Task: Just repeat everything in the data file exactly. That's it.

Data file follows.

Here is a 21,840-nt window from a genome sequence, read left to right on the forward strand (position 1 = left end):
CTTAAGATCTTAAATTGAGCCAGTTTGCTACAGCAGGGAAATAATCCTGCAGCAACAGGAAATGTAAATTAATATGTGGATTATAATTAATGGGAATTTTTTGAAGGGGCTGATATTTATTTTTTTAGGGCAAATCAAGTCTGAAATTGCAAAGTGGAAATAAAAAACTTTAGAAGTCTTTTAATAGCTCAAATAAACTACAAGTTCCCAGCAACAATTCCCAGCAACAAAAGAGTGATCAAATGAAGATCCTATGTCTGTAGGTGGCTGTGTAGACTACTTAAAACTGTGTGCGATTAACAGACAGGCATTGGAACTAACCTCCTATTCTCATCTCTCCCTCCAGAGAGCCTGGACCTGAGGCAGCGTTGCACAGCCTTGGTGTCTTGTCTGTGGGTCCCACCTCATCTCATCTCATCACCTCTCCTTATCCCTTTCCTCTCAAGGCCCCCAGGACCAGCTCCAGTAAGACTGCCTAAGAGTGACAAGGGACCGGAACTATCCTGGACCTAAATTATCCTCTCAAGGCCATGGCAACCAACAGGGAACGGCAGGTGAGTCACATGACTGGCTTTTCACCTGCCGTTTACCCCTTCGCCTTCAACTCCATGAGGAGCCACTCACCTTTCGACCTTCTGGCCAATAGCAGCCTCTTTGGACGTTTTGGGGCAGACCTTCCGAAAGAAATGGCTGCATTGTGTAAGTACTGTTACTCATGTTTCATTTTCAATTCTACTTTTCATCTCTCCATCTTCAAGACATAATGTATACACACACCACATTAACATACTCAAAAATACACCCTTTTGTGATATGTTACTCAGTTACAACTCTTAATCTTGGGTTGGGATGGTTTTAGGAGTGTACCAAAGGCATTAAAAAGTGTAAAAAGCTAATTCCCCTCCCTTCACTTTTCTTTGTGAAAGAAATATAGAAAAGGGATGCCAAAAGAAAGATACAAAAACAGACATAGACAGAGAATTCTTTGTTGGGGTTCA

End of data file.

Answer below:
Here is a 21,840-nt window from a genome sequence, read left to right on the forward strand (position 1 = left end):
CTTAAGATCTTAAATTGAGCCAGTTTGCTACAGCAGGGAAATAATCCTGCAGCAACAGGAAATGTAAATTAATATGTGGATTATAATTAATGGGAATTTTTTGAAGGGGCTGATATTTATTTTTTTAGGGCAAATCAAGTCTGAAATTGCAAAGTGGAAATAAAAAACTTTAGAAGTCTTTTAATAGCTCAAATAAACTACAAGTTCCCAGCAACAATTCCCAGCAACAAAAGAGTGATCAAATGAAGATCCTATGTCTGTAGGTGGCTGTGTAGACTACTTAAAACTGTGTGCGATTAACAGACAGGCATTGGAACTAACCTCCTATTCTCATCTCTCCCTCCAGAGAGCCTGGACCTGAGGCAGCGTTGCACAGCCTTGGTGTCTTGTCTGTGGGTCCCACCTCATCTCATCTCATCACCTCTCCTTATCCCTTTCCTCTCAAGGCCCCCAGGACCAGCTCCAGTAAGACTGCCTAAGAGTGACAAGGGACCGGAACTATCCTGGACCTAAATTATCCTCTCAAGGCCATGGCAACCAACAGGGAACGGCAGGTGAGTCACATGACTGGCTTTTCACCTGCCGTTTACCCCTTCGCCTTCAACTCCATGAGGAGCCACTCACCTTTCGACCTTCTGGCCAATAGCAGCCTCTTTGGACGTTTTGGGGCAGACCTTCCGAAAGAAATGGCTGCATTGTGTAAGTACTGTTACTCATGTTTCATTTTCAATTCTACTTTTCATCTCTCCATCTTCAAGACATAATGTATACACACACCACATTAACATACTCAAAAATACACCCTTTTGTGATATGTTACTCAGTTACAACTCTTAATCTTGGGTTGGGATGGTTTTAGGAGTGTACCAAAGGCATTAAAAAGTGTAAAAAGCTAATTCCCCTCCCTTCACTTTTCTTTGTGAAAGAAATATAGAAAAGGGATGCCAAAAGAAAGATACAAAAACAGACATAGACAGAGAATTCTTTGTTGGGGTTCA